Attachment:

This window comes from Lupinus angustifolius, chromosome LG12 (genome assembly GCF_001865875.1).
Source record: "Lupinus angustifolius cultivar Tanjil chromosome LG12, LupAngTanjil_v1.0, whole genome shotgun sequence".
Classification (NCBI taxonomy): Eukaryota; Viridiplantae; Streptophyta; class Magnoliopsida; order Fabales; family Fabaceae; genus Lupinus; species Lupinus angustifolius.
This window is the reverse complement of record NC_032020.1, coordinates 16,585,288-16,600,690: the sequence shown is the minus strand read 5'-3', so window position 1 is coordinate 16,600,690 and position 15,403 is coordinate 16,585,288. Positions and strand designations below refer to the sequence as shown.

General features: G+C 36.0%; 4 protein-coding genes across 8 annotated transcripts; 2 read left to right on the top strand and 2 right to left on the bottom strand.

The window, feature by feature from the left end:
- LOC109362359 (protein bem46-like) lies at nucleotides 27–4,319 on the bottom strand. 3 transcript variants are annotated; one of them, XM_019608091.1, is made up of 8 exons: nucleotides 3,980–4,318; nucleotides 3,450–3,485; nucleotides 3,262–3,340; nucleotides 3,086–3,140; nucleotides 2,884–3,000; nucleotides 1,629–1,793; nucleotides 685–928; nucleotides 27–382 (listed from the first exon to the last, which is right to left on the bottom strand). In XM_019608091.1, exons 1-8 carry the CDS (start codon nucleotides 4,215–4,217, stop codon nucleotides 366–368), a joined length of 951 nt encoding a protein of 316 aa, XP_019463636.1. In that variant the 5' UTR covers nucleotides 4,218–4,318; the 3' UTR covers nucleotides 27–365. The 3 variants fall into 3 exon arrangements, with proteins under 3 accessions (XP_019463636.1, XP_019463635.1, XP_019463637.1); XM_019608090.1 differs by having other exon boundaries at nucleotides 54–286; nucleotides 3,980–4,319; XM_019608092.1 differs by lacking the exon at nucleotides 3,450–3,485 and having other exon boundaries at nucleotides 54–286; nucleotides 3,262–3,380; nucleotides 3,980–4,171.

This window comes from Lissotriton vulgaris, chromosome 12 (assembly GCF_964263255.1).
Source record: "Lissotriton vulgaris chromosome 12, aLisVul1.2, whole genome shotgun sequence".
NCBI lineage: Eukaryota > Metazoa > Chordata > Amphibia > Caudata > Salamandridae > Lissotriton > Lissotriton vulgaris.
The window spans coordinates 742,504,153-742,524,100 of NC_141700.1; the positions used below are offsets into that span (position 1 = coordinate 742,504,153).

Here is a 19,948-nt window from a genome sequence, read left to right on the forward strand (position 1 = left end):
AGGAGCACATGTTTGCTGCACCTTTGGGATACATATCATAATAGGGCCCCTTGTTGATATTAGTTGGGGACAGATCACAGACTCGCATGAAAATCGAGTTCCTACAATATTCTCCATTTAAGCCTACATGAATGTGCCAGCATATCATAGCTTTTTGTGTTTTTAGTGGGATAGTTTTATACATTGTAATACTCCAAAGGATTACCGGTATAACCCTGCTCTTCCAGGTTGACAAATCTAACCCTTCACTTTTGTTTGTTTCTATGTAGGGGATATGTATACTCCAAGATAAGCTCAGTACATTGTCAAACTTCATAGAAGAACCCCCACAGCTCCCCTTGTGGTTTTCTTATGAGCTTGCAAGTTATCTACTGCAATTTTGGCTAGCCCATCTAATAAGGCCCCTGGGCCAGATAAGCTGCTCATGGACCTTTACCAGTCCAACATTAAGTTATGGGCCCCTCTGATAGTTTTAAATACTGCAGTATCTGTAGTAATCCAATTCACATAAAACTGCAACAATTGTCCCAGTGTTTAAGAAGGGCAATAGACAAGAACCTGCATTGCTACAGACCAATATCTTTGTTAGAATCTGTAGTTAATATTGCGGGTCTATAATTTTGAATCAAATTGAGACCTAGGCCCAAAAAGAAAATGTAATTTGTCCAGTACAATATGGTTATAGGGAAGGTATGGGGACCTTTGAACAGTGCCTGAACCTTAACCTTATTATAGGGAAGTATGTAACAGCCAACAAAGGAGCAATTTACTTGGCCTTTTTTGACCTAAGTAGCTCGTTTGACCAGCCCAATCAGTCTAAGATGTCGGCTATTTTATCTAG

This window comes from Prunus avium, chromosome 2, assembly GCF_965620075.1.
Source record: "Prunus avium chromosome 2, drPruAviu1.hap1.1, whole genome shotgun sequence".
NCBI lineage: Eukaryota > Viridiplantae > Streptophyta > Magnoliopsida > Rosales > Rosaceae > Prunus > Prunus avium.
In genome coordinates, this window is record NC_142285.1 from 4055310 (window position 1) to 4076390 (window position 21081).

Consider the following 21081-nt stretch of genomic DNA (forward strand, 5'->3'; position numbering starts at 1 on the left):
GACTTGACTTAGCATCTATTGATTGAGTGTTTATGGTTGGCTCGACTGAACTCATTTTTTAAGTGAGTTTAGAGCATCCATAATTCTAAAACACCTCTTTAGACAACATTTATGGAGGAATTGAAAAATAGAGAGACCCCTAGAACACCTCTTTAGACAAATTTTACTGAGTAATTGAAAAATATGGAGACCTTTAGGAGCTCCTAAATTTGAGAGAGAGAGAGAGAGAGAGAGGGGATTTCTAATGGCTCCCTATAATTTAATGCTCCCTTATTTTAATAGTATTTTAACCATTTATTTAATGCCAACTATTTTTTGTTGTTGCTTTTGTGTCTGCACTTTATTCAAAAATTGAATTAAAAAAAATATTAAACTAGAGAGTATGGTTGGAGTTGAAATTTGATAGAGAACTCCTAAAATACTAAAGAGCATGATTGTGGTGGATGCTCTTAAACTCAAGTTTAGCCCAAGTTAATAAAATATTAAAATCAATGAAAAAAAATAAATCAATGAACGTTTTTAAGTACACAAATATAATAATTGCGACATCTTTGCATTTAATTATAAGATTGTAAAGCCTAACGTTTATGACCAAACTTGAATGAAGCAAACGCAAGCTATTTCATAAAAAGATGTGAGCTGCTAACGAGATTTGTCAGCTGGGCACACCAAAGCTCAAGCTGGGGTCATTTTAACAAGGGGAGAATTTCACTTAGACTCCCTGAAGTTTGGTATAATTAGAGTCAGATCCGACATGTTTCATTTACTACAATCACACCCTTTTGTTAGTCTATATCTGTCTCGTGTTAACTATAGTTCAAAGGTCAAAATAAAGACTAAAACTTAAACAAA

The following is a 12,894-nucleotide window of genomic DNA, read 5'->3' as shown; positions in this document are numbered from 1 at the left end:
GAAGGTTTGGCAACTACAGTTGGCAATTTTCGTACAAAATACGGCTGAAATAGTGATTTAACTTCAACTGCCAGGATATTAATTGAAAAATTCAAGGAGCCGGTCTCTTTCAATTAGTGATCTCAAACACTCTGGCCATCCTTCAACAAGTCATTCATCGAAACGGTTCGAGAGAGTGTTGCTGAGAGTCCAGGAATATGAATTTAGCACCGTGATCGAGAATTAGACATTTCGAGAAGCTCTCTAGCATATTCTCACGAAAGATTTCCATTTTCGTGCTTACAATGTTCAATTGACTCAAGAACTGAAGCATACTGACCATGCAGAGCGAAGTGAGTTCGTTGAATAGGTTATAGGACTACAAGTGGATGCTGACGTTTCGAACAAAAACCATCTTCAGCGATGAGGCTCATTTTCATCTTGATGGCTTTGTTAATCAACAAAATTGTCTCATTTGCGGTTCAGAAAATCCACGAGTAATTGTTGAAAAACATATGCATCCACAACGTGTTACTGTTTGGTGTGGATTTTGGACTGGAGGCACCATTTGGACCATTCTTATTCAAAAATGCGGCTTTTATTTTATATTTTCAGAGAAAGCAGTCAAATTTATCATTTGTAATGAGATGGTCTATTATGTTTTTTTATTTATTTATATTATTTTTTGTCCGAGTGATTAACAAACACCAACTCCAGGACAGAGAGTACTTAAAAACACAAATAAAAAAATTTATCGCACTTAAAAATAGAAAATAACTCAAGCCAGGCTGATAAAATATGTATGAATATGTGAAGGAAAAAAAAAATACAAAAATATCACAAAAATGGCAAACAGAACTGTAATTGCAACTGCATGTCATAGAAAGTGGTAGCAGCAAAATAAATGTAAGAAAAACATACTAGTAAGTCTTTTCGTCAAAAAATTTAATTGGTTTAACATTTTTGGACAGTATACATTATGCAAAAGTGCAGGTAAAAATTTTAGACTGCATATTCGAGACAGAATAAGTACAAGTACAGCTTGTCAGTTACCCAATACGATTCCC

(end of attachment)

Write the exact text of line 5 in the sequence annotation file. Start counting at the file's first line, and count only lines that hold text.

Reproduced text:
General features: G+C 36.0%; 4 protein-coding genes across 8 annotated transcripts; 2 read left to right on the top strand and 2 right to left on the bottom strand.